Rural Heritage Museum

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The Rural Heritage Museum hours are 11:00 a.m. - 5:00 p.m. Tuesday through Sunday.
The museum is closed on Mondays.
The museum is open all year except Thanksgiving Day, Christmas Day, New Years Day, Good Friday, Easter, and all Mondays.

Director: Les Reker
Interested in a guided tour? Please email: lreker@mhu.edu
Office: 828-689-1400
P.O. Box 6705

Mars Hill, NC 28754

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NEW EXHIBIT: The Civil War in the Southern Highlands: A Human Perspective

The Rural Heritage Museum at Mars Hill University opens a new exhibition, “The Civil War In the Southern Highlands: A Human Perspective," beginning August 19, 2017, and running through March 4, 2018. This exhibition presents an account, using rare original letters and newly-discovered documents, of the personal struggles of the people living in Madison County and the Southern Appalachian Mountains during the middle of the 19th century. The museum is open daily (except Mondays) from 11:00 a.m. to 5:00 p.m., and by appointment. It is located in Montague Hall on the university campus. Admission is free.

The exhibition includes dozens of photographs and authentic objects from the period, including a wedding dress, a jacket worn by James A. Keith, a doctor and lieutenant colonel in the Confederate Army; Confederate currency; flags; books; sabers; ammunition; a McClellan cavalry saddle; and many other objects of everyday life owned by individuals on both sides of the war.

Part of the exhibit explores the "Shelton Laurel Massacre," an event in January 1863 in which Confederate soldiers under the direction of Lt. Col. Keith summarily arrested and executed 13 prisoners in the remote Shelton Laurel valley of Madison County. That event drove a deep wound into the rural communities of Madison County that lingers to this day. Exhibit organizers say that, in many ways, the events in Shelton Laurel in 1863 have become emblematic of the Civil War as fought in the mountains: confused and complicated, often conducted outside the rules of war by individuals with changeable loyalties, looking only to survive. The resulting consequences were often brutal for the women, children, and former African-American slaves left to tend to the homes and farms left behind.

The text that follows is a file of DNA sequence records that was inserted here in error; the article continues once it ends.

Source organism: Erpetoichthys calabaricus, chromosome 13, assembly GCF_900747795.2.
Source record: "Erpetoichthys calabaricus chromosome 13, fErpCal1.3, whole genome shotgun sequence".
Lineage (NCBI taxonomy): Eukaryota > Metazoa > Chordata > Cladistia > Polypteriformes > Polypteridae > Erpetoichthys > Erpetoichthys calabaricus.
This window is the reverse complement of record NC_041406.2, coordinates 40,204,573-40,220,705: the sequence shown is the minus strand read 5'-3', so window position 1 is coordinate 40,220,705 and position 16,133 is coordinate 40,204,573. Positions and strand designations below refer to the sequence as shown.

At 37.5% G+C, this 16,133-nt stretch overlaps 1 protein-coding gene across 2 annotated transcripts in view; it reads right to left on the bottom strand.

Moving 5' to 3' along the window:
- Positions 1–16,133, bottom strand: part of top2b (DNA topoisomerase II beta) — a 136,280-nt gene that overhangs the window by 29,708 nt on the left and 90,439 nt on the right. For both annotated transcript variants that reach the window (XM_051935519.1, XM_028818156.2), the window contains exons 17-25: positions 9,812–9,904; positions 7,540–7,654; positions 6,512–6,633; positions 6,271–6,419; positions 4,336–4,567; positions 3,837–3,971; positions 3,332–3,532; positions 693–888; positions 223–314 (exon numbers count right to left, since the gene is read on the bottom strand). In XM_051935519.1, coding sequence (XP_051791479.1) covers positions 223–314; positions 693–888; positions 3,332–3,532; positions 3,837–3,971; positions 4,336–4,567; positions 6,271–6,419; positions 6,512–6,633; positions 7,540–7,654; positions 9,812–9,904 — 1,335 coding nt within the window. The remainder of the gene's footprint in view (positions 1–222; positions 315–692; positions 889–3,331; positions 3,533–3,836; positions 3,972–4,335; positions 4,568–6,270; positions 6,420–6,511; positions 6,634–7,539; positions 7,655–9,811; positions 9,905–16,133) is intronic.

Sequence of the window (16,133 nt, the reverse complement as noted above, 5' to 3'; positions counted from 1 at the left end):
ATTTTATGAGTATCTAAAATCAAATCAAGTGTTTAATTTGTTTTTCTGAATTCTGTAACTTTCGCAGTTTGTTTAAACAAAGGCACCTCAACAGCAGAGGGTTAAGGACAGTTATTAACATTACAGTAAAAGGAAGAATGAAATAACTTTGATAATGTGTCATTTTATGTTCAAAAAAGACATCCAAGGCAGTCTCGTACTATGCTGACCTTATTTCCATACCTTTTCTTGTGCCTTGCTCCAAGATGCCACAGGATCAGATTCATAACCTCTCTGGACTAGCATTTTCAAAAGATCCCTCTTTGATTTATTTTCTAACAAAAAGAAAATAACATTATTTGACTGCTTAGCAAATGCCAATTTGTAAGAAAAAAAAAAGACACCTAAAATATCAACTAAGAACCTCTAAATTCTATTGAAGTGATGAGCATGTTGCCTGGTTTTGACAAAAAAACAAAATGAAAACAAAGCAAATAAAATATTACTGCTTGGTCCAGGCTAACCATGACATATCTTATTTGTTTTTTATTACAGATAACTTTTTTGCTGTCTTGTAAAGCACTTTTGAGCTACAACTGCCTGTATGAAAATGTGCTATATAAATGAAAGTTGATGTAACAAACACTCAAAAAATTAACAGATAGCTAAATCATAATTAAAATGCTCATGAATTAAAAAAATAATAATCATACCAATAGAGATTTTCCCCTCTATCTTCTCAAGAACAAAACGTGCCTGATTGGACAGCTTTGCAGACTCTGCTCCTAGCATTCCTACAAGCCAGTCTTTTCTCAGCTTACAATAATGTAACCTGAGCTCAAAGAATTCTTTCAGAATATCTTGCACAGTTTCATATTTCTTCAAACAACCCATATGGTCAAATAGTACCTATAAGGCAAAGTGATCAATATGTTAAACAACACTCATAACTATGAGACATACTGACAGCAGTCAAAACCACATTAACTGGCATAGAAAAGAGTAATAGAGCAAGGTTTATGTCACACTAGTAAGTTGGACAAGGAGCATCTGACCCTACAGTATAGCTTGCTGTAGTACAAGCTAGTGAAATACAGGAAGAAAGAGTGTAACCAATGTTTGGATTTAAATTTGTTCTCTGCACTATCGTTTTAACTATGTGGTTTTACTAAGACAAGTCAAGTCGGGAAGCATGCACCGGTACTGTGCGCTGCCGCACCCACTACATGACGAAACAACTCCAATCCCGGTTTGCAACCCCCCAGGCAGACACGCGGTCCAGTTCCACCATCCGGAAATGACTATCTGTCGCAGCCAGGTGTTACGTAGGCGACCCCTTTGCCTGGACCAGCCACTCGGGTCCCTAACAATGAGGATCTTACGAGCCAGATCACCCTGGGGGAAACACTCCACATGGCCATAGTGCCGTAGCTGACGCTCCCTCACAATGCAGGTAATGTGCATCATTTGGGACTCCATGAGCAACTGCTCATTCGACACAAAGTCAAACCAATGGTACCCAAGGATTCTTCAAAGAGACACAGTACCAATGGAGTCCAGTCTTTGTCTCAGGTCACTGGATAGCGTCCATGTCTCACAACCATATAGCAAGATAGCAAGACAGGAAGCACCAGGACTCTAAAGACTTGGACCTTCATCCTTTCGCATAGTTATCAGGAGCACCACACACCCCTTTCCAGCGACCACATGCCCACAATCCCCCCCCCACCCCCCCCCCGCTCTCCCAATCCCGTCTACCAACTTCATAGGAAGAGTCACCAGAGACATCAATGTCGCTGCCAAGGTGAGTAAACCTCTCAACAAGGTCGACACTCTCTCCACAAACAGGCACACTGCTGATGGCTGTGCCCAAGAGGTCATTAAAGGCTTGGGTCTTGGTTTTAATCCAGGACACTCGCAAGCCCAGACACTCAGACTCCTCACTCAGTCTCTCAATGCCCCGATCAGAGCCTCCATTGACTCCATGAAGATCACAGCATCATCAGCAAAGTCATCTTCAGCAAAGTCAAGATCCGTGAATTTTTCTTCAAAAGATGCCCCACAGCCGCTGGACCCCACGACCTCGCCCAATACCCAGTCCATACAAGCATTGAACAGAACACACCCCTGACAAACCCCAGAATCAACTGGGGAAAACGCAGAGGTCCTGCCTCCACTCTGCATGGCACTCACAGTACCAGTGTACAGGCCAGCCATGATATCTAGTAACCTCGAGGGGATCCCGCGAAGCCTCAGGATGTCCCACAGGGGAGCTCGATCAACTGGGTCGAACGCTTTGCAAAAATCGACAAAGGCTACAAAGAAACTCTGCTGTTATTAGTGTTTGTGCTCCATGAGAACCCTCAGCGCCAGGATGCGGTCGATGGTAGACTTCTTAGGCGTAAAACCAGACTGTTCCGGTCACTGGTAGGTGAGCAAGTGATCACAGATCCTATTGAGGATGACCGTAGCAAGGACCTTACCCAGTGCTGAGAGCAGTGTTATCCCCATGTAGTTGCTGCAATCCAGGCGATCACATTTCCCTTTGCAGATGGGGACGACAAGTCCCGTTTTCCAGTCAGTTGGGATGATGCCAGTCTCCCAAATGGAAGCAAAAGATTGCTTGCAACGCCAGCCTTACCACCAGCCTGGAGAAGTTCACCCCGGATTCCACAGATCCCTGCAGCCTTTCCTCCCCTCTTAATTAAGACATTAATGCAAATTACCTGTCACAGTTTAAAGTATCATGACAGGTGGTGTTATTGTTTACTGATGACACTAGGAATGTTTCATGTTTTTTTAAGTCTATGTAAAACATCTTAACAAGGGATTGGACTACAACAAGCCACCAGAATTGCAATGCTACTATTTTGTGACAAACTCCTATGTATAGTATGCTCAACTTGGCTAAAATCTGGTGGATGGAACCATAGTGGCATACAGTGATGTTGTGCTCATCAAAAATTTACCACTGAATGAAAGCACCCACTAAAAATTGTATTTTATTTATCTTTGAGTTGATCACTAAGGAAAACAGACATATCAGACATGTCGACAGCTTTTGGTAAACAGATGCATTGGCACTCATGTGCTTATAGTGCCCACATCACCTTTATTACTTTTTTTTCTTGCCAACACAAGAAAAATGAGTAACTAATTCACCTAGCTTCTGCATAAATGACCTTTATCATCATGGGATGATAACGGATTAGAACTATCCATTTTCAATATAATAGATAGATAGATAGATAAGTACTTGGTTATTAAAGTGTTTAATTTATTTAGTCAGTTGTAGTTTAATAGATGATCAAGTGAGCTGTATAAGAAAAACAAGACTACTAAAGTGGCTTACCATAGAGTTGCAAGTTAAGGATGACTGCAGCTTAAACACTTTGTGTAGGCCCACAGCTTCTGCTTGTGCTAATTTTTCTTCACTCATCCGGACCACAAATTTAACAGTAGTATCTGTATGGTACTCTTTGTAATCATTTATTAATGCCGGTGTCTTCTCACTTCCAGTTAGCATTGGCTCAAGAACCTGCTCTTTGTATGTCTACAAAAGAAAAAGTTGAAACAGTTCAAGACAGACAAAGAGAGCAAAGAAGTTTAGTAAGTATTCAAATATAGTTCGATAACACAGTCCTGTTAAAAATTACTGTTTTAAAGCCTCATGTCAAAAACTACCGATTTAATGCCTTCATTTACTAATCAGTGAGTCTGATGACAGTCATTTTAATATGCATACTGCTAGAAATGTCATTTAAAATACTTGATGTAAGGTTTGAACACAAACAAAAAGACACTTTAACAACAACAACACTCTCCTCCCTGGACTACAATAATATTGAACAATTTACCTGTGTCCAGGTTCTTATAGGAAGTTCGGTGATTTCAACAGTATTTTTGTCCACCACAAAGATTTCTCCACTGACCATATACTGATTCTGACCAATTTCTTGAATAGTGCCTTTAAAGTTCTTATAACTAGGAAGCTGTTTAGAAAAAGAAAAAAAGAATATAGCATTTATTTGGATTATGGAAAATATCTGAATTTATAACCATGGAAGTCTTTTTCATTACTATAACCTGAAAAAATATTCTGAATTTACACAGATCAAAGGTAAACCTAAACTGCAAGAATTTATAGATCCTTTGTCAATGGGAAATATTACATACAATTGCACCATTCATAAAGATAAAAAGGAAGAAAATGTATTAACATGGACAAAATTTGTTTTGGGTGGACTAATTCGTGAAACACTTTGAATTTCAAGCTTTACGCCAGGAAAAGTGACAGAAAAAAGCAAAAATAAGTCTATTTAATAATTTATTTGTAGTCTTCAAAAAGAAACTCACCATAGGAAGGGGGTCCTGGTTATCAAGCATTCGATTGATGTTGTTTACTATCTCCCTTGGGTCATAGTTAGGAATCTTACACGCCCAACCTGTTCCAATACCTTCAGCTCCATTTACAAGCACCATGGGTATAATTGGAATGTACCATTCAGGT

Exhibit organizers say they're not picking sides or casting blame, but rather presenting viewers with the facts as they best know them. The exhibit is "an attempt to shed light on the complex, apocryphal nature of the conflict in the devastated Southern Highlands, which still reverberates deep in the hollows and gaps of the Blue Ridge," according to museum director Les Reker.

The exhibition was curated by Max Hunt, senior writer for the Mountain Xpress newspaper, along with historian Katherine Cutshall and authors Maynard Shelton and Dan Slagle. Editing, writing, research, and design was provided by Carolyn Comeau and Ryan Phillips.

This exhibition is made possible through a grant from the Madison County Tourism and Development Authority.

Past Exhibits:

Shelter on the Mountain: Barns and Building Traditions of the Southern Highlands

Even though this video demonstrates cabin construction in Finland, most all of the techniques and tools used are the same ones used by the American settlers in the early 19th century. The Scotch Irish, the Germans, Dutch, English and other nationalities. In our current exhibition "Shelter on the Mountain: Barns and the Building Traditions of the Southern Highlands" we have on display several of the tools used in this video, the broad axe, the T-Handled Auger ( hand drill ), the draw knife and many others.
https://www.youtube.com/watch?v=_3J5wkJFJzE

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Some of the earliest structures built in Western North Carolina, Madison and surrounding Counties were those constructed by the Ani Kituwah indians, ancestors of what we now know are the Cherokee. Pictographs dating back to the Mississippian Period are found on Paint Rock. These pictographs have survived two centuries of vandalism and natural weathering. Judaculla Rock near Cullowhee,NC, is a flat rock carved with various abstract forms thought to date from the Middle Woodland ( 1000 - 1500 CE ) to late Mississippian Periods. According to Cherokee oral tradition, the carvings are scratches made by Judaculla or Tsul 'kalu, the slant-eyed "Master-of-Game" giant, while he jumped from his farm on the mountain to the creek below. If you would like to know more about Judaculla Rock watch the following short episode of UNC-TVs "My Home - NC" that was recently aired.     http://myhome.unctv.org/judaculla-rock/ Judaculla Rock Photo